If you work in education, you already know the value of incentivizing reading for students. It can be challenging to find new ways to motivate kids to pick up a book, and reading challenges offer a solution to this problem. For more than 100 years, these programs have promoted community literacy and helped establish a culture of reading – and recently, they’ve received an upgrade.
In the digital age, software tools like Beanstack by Zoobean leverage technologies such as apps and data analytics to make organizing a reading challenge fun and simple for schools and libraries, and to provide valuable data that supports community-wide efforts to boost literacy rates.
In this post, we’ll explain what a reading challenge is, offer a little history, and then talk about how the programs have changed over time. Ready to get reading?
Many of us were introduced to reading challenges through our local libraries during summer vacations, but the importance of these programs goes much deeper than the fun worksheets we remember checking off as kids. Reading challenges offer a set of shared goals for a community of readers over a defined period. They typically target specific populations – for example, elementary school students in a local school district – and provide goals and incentives to encourage the target audience to track their reading. Unlike a reading log, where the focus is on individual growth, reading challenges center on community – often, the goals are collaborative, and include both individual and group milestones.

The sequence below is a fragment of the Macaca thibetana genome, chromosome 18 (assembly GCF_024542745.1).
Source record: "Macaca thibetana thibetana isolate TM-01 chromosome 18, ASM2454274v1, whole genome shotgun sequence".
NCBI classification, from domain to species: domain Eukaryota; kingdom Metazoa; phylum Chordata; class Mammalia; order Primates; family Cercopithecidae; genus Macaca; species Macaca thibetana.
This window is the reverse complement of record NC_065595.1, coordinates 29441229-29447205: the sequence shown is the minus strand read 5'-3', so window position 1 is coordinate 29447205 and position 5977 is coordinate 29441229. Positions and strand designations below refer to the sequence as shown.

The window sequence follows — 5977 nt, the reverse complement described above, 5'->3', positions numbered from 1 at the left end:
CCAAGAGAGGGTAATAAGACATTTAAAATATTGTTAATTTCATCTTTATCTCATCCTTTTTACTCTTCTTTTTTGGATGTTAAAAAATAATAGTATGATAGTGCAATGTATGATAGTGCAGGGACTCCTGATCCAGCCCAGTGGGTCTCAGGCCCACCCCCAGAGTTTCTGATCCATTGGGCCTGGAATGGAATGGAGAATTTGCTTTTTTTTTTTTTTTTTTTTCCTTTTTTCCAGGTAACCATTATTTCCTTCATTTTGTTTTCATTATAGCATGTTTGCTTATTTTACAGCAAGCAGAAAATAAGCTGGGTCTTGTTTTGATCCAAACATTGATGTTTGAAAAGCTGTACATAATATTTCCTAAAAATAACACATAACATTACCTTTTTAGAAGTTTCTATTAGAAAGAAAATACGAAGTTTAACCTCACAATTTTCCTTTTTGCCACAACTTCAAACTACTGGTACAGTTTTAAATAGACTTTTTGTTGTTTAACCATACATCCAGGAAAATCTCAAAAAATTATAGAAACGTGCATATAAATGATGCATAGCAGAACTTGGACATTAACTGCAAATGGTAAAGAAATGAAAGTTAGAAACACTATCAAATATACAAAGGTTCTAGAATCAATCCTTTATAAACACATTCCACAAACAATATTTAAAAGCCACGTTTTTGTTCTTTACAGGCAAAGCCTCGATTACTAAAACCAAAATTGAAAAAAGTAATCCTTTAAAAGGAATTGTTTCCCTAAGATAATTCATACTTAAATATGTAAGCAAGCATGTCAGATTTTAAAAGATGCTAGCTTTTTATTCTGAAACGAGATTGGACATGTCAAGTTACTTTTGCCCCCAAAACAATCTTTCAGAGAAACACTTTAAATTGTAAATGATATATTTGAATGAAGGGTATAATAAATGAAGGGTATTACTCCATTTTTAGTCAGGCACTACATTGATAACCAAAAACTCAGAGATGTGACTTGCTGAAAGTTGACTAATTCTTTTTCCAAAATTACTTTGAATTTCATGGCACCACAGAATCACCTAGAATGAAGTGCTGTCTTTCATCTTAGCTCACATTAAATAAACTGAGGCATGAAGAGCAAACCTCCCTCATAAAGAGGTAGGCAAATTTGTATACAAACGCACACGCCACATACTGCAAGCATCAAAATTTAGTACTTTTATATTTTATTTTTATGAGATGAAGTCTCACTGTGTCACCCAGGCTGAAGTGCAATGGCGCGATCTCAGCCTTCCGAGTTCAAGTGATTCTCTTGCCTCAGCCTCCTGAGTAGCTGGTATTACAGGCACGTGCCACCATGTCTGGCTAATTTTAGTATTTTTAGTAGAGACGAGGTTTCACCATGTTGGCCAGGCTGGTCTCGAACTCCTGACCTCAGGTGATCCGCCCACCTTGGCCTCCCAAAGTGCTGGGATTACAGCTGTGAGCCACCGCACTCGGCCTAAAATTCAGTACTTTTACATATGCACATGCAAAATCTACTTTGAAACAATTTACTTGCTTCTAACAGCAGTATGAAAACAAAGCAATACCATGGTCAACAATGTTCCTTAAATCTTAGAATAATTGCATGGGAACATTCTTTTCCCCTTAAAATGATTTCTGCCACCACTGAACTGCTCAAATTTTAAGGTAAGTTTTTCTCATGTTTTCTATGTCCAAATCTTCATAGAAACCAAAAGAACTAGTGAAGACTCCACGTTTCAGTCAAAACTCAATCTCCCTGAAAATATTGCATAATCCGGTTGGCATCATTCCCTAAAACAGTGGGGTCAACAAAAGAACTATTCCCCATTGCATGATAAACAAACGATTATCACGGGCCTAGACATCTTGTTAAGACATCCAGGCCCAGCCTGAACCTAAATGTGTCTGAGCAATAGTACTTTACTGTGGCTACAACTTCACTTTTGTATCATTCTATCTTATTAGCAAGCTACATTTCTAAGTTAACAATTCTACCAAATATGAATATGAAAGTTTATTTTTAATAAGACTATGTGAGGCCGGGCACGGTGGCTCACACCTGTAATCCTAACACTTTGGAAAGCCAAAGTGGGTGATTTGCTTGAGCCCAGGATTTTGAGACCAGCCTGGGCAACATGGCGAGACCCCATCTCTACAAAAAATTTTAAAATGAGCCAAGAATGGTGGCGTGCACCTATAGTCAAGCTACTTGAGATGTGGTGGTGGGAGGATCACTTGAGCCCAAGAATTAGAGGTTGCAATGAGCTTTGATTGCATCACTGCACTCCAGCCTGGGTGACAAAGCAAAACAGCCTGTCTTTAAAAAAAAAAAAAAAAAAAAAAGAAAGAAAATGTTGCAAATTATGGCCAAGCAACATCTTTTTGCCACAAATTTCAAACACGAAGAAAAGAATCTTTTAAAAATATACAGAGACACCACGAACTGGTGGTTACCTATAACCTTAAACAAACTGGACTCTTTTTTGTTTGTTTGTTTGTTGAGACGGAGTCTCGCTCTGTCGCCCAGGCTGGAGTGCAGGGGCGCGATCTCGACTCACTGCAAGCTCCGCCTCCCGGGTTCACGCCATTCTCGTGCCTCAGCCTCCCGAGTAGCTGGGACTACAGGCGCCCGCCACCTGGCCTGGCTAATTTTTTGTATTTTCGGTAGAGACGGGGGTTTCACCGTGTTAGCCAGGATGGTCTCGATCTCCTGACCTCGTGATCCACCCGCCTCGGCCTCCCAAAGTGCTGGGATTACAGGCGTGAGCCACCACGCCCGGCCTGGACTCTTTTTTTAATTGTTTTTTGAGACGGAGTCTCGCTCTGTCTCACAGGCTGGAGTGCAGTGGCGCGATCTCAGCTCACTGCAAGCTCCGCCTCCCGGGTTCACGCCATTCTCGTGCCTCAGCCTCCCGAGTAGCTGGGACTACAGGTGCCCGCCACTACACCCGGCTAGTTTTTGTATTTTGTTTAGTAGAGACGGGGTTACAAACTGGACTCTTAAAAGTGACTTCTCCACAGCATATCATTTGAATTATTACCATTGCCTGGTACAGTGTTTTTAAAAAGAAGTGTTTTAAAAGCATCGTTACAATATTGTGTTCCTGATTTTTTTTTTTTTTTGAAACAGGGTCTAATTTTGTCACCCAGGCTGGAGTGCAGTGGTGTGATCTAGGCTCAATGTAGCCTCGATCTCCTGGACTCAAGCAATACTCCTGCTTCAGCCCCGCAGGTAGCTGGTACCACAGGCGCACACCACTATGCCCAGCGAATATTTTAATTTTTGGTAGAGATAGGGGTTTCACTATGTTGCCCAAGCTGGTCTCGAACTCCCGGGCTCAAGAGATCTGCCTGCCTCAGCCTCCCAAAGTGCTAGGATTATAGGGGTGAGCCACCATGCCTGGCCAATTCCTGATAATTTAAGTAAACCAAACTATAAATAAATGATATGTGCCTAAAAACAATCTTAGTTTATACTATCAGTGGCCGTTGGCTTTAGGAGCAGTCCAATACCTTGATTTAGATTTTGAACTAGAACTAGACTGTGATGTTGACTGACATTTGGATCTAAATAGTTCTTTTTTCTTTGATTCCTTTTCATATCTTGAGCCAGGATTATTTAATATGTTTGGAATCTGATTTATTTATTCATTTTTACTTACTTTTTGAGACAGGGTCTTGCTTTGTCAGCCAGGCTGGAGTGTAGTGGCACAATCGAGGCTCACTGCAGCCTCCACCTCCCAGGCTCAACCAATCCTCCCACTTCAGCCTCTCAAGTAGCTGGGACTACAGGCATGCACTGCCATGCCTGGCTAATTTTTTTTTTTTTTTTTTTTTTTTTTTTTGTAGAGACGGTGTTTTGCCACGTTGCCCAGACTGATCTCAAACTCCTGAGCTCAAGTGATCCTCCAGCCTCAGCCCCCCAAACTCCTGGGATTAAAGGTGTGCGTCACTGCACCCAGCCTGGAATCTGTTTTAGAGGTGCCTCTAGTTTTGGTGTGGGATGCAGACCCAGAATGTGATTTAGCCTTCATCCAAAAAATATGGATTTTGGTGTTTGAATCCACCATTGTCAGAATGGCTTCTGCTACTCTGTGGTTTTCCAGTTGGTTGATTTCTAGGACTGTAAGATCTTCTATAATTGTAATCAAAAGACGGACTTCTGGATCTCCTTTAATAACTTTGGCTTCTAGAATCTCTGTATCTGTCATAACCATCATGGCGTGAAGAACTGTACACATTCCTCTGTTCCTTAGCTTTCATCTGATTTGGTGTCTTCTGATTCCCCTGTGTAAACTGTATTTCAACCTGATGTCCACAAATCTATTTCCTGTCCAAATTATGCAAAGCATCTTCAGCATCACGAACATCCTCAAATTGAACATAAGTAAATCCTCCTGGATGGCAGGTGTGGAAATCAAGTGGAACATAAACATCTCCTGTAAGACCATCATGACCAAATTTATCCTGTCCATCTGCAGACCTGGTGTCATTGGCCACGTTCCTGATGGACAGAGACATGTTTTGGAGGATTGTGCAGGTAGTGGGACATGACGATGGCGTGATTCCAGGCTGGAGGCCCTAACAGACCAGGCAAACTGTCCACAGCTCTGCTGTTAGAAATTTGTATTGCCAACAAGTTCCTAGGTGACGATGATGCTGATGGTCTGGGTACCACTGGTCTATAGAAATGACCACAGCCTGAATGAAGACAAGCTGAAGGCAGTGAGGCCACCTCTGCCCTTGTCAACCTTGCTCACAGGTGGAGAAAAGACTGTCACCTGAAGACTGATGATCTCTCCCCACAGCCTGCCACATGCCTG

Ultimately, the goal of any reading challenge is three-fold: to build a culture of reading in a community, to increase book circulation, and to offer insight into the reading habits of students and library patrons. For school administrators and teachers, these insights can provide powerful data to support library funding and to understand how their students measure up to national benchmarks.
When librarian Linda Eastman created the first reading challenge in 1895, her Cleveland Children’s Library League sparked a movement, inspiring summer reading programs in public libraries around the world. Though Eastman’s focus was on promoting student reading during the summer months, reading challenges have since evolved to encompass a wide variety of goals, timeframes, and themes.
Today, reading challenges often focus on encouraging students to move out of their reading “comfort zones” to sample diverse authors or themes. To that end, Beanstack has developed reading challenges for observances like Martin Luther King Jr. Day and Women's History Month. Unlike summer reading challenges, where the focus is on fighting the summer slide, themed reading challenges encourage participants to consider new ideas and experiences and engage in community dialogue.
If you’re creating a reading challenge, remember that it can be as specific or sweeping as you like, but it should have a defined start and end date, an attainable yet optimistic goal, and clear milestones for readers to measure their progress.